other pulses. Neither is it applicable to those pulsed systems in which the duration or position of the
pulses are varied by the modulation frequency. In its simplest form, psk operates on the principle of phase
reversal of the carrier. Each time a mark is received, the phase is reversed. No phase reversal takes place
when a space is received. In binary systems, marks and spaces are called ONES and ZEROS,
respectively, so that a ONE causes a 180-degree phase shift, and a ZERO has no effect on the incoming
signal. Figure 2-25 shows the application of phase-shift keying to an unmodulated carrier [view (A)] in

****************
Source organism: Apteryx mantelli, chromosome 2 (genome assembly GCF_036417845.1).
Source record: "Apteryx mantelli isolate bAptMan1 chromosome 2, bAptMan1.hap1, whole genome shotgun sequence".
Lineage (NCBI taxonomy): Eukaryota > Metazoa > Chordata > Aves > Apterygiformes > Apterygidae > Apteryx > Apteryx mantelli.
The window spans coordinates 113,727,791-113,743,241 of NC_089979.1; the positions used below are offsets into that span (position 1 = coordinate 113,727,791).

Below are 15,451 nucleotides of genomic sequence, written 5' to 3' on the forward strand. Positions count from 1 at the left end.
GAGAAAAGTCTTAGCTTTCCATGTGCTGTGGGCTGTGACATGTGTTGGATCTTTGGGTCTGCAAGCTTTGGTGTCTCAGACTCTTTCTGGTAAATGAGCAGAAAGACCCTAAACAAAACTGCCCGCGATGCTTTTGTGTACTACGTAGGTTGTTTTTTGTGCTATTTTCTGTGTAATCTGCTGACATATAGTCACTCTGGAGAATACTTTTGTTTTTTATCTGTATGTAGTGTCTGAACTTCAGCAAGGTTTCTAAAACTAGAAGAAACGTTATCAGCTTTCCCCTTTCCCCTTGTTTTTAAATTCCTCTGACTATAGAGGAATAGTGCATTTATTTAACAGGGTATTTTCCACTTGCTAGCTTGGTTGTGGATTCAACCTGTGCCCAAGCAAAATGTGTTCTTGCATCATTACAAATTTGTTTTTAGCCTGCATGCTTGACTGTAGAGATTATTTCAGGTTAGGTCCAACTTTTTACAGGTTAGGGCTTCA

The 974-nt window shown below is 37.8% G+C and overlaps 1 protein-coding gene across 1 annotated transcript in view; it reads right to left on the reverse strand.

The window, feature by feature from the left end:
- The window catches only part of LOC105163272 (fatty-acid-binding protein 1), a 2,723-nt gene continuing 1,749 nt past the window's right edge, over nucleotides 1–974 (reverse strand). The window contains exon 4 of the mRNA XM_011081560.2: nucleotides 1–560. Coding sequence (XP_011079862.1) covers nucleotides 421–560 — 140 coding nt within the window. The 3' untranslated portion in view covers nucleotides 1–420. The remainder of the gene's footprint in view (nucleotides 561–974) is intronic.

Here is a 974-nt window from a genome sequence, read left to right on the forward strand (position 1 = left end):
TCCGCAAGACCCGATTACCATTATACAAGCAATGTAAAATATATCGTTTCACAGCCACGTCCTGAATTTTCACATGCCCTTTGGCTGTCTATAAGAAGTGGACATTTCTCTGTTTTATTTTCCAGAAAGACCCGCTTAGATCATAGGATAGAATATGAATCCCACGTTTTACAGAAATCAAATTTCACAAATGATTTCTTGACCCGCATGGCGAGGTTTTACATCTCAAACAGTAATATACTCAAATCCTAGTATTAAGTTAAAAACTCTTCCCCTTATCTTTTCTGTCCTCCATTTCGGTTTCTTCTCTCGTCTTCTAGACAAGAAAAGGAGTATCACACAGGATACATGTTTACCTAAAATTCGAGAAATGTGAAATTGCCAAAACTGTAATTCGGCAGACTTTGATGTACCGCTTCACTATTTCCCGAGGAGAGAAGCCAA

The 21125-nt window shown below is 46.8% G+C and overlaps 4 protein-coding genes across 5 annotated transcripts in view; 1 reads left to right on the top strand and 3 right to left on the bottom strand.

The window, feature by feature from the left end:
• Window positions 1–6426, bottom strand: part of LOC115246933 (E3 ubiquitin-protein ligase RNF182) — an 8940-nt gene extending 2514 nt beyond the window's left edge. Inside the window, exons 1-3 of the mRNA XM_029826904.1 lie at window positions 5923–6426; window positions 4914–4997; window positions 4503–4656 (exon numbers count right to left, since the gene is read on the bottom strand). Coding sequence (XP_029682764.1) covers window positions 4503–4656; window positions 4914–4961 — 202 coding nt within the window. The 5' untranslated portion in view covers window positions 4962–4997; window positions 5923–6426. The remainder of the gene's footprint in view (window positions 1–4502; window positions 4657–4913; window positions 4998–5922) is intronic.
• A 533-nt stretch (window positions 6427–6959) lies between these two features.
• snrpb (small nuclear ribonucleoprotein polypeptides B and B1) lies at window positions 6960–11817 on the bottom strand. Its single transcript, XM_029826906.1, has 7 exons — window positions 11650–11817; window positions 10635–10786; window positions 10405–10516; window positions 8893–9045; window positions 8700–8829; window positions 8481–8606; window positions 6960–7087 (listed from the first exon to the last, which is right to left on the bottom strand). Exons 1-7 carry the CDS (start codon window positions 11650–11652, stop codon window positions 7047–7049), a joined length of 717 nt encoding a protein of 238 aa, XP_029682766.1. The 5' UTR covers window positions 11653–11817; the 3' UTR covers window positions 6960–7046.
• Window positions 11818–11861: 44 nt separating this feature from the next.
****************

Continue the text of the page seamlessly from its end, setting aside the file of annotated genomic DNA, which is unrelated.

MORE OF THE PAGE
the af range. For transmission over other than a conductive path, the wave shown in view (D) must be
used as the modulating signal for some other system of modulating an rf carrier.
Figure 2-25A.Phase-shift keying. UNMODULATED CARRIER.
Figure 2-25B.Phase-shift keying. MODULATION SIGNAL - DATA ELEMENTS.
Figure 2-25C.Phase-shift keying. MODULATED CARRIER.
Figure 2-25D.Phase-shift keying. MODULATED CARRIER AFTER FILTERING.
The modulating signal in view (B) consists of a bit stream of ZEROS and ONES. A ZERO does not
affect the carrier frequency which is usually set to equal the bit rate. For example, a data stream of 1,200
bits per second would have a carrier of 1,200 hertz. When a data bit ONE occurs, the phase of the carrier
frequency is shifted 180 degrees. In view (C) we find that the third, fifth, and sixth cycles (all ONE) have
been reversed in phase. This phase reversal produces CUSPS (sharp phase reversals) which are usually